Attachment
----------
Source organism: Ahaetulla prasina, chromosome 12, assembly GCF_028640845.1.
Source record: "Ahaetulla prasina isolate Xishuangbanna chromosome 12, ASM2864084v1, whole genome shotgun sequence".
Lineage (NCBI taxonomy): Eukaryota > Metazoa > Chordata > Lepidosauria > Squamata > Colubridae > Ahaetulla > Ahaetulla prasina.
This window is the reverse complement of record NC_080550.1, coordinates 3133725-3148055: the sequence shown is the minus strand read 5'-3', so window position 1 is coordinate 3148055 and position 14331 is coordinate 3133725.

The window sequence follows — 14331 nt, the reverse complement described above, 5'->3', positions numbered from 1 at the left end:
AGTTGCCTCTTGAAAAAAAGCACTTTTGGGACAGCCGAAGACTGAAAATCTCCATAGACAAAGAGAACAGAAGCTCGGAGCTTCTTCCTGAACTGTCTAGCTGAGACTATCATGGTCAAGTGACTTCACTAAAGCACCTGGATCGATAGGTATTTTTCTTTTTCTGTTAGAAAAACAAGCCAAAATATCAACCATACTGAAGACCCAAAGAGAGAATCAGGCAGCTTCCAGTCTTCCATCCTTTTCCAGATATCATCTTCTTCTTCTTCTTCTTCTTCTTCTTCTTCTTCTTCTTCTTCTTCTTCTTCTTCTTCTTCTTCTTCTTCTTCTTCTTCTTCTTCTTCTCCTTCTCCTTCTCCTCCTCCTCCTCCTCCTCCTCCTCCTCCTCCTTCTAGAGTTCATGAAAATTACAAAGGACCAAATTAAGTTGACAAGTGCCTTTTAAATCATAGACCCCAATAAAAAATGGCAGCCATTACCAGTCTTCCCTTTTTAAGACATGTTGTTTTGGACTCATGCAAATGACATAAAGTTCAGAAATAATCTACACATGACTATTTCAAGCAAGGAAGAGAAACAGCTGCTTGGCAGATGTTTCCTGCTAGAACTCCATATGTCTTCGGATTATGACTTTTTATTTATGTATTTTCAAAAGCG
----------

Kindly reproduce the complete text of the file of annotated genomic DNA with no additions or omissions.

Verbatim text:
Source organism: Ahaetulla prasina, chromosome 12, assembly GCF_028640845.1.
Source record: "Ahaetulla prasina isolate Xishuangbanna chromosome 12, ASM2864084v1, whole genome shotgun sequence".
Lineage (NCBI taxonomy): Eukaryota > Metazoa > Chordata > Lepidosauria > Squamata > Colubridae > Ahaetulla > Ahaetulla prasina.
This window is the reverse complement of record NC_080550.1, coordinates 3133725-3148055: the sequence shown is the minus strand read 5'-3', so window position 1 is coordinate 3148055 and position 14331 is coordinate 3133725.

The window sequence follows — 14331 nt, the reverse complement described above, 5'->3', positions numbered from 1 at the left end:
AGTTGCCTCTTGAAAAAAAGCACTTTTGGGACAGCCGAAGACTGAAAATCTCCATAGACAAAGAGAACAGAAGCTCGGAGCTTCTTCCTGAACTGTCTAGCTGAGACTATCATGGTCAAGTGACTTCACTAAAGCACCTGGATCGATAGGTATTTTTCTTTTTCTGTTAGAAAAACAAGCCAAAATATCAACCATACTGAAGACCCAAAGAGAGAATCAGGCAGCTTCCAGTCTTCCATCCTTTTCCAGATATCATCTTCTTCTTCTTCTTCTTCTTCTTCTTCTTCTTCTTCTTCTTCTTCTTCTTCTTCTTCTTCTTCTTCTTCTTCTTCTTCTTCTTCTTCTCCTTCTCCTTCTCCTCCTCCTCCTCCTCCTCCTCCTCCTCCTCCTTCTAGAGTTCATGAAAATTACAAAGGACCAAATTAAGTTGACAAGTGCCTTTTAAATCATAGACCCCAATAAAAAATGGCAGCCATTACCAGTCTTCCCTTTTTAAGACATGTTGTTTTGGACTCATGCAAATGACATAAAGTTCAGAAATAATCTACACATGACTATTTCAAGCAAGGAAGAGAAACAGCTGCTTGGCAGATGTTTCCTGCTAGAACTCCATATGTCTTCGGATTATGACTTTTTATTTATGTATTTTCAAAAGCG